Now that fall is upon us, it’s time to start thinking about getting your travel trailer ready for winter! The last thing you need is to open your travel trailer in the spring, just to discover damage either from water or a pest infestation. Rodents such as mice, can cause a considerable amount of damage in a very short time.
Here are our top 8 tips to help you prevent damage and avoid potential problems for your trailer over the winter months.
1. Drain your travel trailer
Drain all the water from your trailer’s plumbing system (tanks, pipes & valves). When the temperature falls below zero and there is water left in your system, it will expand and freeze. This could possibly crack or damage components. After you drain your trailer’s system, fill the plumbing with antifreeze.
2. Clean it out
Food items should be removed from your travel trailer to avoid wildlife naturally seeking out warm, quiet places to hide in the winter. Pests can wreck your travel trailer from the inside out. You should also remove toilet paper, paper towels, papers, rags, sheets, towels, beach blankets and bedding. Critters love to use these materials to build nests. Another way to deter pests is to pack mothballs and place them strategically around your travel trailer. This will help stop pest infestation before it starts.
3. Create airflow
To avoid the smell of mildew or stop mold from developing, leave enclosed spaces open to allow airflow. For example cupboards, dressers, cabinets and fridges should be left open. This will help prevent moisture from collecting. It is also crucial to close off any entrances where water may be able to enter.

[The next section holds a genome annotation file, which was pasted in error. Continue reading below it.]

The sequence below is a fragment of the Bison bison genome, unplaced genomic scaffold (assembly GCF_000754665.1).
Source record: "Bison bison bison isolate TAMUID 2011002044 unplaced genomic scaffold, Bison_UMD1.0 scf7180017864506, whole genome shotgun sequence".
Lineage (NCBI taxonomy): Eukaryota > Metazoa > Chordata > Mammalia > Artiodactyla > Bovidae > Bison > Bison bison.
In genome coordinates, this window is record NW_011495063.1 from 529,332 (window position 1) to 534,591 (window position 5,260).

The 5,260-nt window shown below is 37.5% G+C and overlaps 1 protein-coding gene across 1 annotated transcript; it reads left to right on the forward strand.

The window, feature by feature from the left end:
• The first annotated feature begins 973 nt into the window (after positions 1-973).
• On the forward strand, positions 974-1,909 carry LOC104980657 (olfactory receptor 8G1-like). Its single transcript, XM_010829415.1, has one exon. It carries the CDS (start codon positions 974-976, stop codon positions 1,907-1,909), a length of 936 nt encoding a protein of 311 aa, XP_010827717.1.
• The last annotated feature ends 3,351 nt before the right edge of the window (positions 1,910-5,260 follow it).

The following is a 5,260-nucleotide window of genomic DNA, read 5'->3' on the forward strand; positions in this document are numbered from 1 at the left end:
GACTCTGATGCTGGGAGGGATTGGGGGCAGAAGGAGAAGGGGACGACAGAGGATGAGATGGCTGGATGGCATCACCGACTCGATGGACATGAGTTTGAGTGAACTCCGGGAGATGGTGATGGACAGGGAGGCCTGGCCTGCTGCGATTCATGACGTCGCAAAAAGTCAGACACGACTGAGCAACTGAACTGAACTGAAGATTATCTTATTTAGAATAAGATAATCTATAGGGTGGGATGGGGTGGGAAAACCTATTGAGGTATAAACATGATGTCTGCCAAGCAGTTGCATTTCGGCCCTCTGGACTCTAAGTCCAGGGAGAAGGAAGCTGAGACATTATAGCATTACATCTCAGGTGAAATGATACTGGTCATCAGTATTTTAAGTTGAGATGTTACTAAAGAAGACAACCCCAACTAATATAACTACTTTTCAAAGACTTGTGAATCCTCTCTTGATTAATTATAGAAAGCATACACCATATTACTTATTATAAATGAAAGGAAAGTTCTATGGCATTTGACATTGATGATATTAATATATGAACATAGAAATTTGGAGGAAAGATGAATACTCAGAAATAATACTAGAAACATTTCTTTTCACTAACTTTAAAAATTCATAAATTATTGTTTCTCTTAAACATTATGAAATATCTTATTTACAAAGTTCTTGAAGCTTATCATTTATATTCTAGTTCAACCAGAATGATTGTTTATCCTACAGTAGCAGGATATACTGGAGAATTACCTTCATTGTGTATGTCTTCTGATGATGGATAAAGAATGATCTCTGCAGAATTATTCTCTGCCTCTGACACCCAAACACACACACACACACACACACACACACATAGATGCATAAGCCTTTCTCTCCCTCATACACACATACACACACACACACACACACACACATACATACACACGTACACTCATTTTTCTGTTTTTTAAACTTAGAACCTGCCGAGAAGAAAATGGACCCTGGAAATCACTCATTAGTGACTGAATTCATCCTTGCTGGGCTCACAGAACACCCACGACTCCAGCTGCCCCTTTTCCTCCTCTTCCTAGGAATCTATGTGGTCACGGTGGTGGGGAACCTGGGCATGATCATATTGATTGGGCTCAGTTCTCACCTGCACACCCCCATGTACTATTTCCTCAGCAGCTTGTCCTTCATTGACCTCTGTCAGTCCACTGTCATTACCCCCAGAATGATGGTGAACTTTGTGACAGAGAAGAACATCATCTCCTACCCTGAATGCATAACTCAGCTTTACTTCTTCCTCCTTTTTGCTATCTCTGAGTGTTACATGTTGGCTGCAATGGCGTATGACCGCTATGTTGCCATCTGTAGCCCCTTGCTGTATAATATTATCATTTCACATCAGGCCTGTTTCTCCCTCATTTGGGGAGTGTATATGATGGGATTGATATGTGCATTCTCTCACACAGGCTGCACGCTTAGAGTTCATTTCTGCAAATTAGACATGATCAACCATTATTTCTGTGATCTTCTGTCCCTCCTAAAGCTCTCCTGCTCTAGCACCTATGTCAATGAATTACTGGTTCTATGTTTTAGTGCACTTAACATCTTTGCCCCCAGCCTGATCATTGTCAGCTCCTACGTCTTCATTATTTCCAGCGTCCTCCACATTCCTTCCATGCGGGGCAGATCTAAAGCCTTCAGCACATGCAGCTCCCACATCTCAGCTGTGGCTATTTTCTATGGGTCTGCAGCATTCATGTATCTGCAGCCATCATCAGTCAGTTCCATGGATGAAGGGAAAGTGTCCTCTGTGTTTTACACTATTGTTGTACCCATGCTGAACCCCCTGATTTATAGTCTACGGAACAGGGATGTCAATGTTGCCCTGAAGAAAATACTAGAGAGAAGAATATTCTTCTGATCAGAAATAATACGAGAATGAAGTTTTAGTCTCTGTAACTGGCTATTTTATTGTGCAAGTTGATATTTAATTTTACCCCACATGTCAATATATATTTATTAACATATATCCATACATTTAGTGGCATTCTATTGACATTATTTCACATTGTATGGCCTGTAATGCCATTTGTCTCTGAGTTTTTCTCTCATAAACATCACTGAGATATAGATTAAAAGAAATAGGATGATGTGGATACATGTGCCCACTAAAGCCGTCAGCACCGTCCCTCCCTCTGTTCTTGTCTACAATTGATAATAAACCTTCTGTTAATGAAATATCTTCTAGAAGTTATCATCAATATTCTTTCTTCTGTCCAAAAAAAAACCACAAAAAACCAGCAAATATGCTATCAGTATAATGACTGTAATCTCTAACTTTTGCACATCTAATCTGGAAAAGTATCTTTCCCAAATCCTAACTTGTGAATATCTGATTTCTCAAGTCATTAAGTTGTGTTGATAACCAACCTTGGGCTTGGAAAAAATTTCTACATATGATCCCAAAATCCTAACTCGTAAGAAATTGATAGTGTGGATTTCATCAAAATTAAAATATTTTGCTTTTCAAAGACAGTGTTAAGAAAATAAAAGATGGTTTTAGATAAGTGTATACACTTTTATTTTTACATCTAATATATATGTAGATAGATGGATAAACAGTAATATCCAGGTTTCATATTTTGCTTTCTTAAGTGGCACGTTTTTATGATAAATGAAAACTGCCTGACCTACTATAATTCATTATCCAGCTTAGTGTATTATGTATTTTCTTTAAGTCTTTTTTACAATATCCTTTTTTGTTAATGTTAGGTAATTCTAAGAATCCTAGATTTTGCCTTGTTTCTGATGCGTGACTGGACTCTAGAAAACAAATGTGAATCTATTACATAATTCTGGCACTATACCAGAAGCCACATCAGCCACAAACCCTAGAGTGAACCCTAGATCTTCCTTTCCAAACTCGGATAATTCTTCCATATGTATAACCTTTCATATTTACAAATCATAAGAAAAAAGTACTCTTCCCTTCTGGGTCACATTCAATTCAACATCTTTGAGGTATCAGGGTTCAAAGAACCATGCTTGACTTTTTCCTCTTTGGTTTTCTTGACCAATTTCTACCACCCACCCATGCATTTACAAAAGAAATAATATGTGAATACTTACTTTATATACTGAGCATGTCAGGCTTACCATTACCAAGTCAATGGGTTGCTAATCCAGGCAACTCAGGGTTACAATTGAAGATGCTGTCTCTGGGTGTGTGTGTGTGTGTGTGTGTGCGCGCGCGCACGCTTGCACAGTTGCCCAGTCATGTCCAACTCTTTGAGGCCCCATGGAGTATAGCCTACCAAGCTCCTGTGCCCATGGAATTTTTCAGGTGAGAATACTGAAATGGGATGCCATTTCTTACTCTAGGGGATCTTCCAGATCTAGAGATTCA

4. Seal it up
Ensure your travel trailer’s window seals are in good condition. If not, replace them before you store the trailer for the winter. You’ll also want to seal up any cracks or holes in your RV with caulking or other types of repair methods.
5. Remove snow
If you experience heavy snowfall, the weight of snow on the roof of your travel trailer should be removed safely to prevent your roof from collapsing or any further damage. You should check on the trailer roof regularly throughout the winter.
6. Prevent battery corrosion
Batteries should be removed and stored in a warm location to prevent the risk of corrosion.
7. Prep your tires
Travel trailer tires do not need to be removed but preparation must be done. Tires should be protected from the sun. UV light can cause damage to the tires as the rubber begins to crack. Ensuring your tires are inflated to the maximum recommended pressure will help prevent weakening of the tires over the winter as well.
8. Report issues as soon as possible
If you discover water damage in the spring, try to locate the source, take photos and report the damages to your insurance company immediately. Consistently inspecting your travel trailer for leaks and faulty seals over the winter months can save you a great deal of inconvenience.
To conclude, damages occurring over a period of time that are not accidental or sudden (for example issues caused by wear & tear or poor maintenance) are not covered by your insurance. So, every fall when winterizing your travel trailer, you should contact your insurance broker to review your insured perils and coverages. It’s important to follow the manufacturer recommendations to prevent unforeseen losses. You should always check with your travel trailer manufacturer in how to properly winterize the trailer. For peace of mind, you should always have your trailer inspected by an authorized dealer or maintenance company that specializes in RV and Travel Trailers.
If you have questions about travel trailer insurance, the team at Higgins Insurance is here to help. Please call 1-866-273-2911 to speak broker or email firstname.lastname@example.org
Melanie Raffa, Aviva Insurance
Bob Keays, Higgins Insurance